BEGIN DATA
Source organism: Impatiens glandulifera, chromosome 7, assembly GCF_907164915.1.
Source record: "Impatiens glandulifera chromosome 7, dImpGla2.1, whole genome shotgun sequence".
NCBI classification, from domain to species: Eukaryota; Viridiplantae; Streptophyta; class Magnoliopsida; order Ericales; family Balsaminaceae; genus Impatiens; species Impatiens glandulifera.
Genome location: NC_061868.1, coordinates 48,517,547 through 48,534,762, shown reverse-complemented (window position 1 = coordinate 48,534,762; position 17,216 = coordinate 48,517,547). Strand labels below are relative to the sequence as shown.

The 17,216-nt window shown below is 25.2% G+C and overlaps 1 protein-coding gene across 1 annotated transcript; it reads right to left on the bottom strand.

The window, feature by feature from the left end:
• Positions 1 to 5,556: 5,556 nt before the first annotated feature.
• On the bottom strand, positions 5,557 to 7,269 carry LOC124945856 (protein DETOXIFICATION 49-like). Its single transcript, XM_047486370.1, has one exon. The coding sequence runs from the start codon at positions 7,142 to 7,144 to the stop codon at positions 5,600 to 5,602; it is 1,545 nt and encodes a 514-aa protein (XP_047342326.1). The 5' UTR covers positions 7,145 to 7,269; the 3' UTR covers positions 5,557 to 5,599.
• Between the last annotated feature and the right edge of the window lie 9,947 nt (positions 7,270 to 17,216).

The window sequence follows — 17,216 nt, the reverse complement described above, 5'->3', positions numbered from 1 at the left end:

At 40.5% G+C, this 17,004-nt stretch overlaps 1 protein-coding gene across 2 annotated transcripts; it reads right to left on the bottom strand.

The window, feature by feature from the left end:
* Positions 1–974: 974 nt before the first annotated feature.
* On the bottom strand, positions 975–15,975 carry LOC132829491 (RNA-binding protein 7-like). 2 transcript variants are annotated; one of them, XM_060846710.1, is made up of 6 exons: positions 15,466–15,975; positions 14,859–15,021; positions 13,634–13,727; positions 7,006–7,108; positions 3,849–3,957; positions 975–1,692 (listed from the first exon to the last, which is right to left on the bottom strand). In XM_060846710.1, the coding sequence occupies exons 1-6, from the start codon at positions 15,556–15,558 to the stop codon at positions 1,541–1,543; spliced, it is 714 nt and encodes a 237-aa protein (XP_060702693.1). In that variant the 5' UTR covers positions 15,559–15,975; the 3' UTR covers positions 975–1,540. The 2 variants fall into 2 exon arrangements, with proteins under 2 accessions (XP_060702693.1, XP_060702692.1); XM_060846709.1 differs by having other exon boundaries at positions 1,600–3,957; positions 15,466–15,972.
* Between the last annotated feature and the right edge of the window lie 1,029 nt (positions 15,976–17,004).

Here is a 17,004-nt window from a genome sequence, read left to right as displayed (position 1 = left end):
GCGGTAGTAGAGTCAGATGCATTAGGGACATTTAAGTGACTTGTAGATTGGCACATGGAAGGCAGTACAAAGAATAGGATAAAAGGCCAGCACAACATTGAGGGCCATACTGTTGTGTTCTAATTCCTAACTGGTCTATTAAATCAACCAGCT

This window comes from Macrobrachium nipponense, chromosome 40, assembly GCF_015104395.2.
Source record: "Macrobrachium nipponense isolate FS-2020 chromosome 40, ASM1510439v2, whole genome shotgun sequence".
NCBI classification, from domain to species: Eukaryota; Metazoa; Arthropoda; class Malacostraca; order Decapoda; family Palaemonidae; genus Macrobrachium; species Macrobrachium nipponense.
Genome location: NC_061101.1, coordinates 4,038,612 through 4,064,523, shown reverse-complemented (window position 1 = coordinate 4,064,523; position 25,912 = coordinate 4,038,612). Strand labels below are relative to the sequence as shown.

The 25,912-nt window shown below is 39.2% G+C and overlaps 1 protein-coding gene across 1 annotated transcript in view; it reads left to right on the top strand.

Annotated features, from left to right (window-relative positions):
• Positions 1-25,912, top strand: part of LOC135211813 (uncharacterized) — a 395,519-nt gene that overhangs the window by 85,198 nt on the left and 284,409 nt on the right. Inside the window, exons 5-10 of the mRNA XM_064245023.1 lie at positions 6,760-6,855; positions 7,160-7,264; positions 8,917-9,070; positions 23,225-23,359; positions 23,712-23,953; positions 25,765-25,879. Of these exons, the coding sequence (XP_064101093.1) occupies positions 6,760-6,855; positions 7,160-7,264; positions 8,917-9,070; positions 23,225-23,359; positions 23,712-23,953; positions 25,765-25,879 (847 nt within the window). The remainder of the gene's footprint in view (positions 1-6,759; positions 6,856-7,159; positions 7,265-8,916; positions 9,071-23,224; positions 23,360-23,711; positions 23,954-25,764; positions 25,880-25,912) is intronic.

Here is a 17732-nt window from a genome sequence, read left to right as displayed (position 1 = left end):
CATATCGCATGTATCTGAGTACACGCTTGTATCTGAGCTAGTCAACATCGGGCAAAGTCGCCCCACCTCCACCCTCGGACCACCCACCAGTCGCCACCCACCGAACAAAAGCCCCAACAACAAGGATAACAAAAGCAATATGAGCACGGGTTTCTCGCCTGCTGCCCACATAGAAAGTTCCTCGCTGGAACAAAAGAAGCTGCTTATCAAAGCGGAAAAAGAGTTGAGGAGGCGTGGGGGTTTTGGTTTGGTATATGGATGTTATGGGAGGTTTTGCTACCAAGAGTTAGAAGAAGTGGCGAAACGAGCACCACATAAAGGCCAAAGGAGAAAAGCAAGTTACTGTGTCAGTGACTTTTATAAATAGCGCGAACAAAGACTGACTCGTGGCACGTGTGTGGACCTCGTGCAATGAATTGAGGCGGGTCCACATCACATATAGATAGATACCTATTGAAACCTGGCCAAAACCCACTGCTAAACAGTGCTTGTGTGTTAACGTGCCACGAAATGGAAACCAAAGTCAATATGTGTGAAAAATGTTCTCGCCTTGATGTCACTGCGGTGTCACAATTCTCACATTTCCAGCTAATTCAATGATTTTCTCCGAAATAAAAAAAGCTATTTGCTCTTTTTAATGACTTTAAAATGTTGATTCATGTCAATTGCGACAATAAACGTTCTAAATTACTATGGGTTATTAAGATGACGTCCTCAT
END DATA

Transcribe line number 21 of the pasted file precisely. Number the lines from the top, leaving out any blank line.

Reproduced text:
Genome location: NC_061101.1, coordinates 4,038,612 through 4,064,523, shown reverse-complemented (window position 1 = coordinate 4,064,523; position 25,912 = coordinate 4,038,612). Strand labels below are relative to the sequence as shown.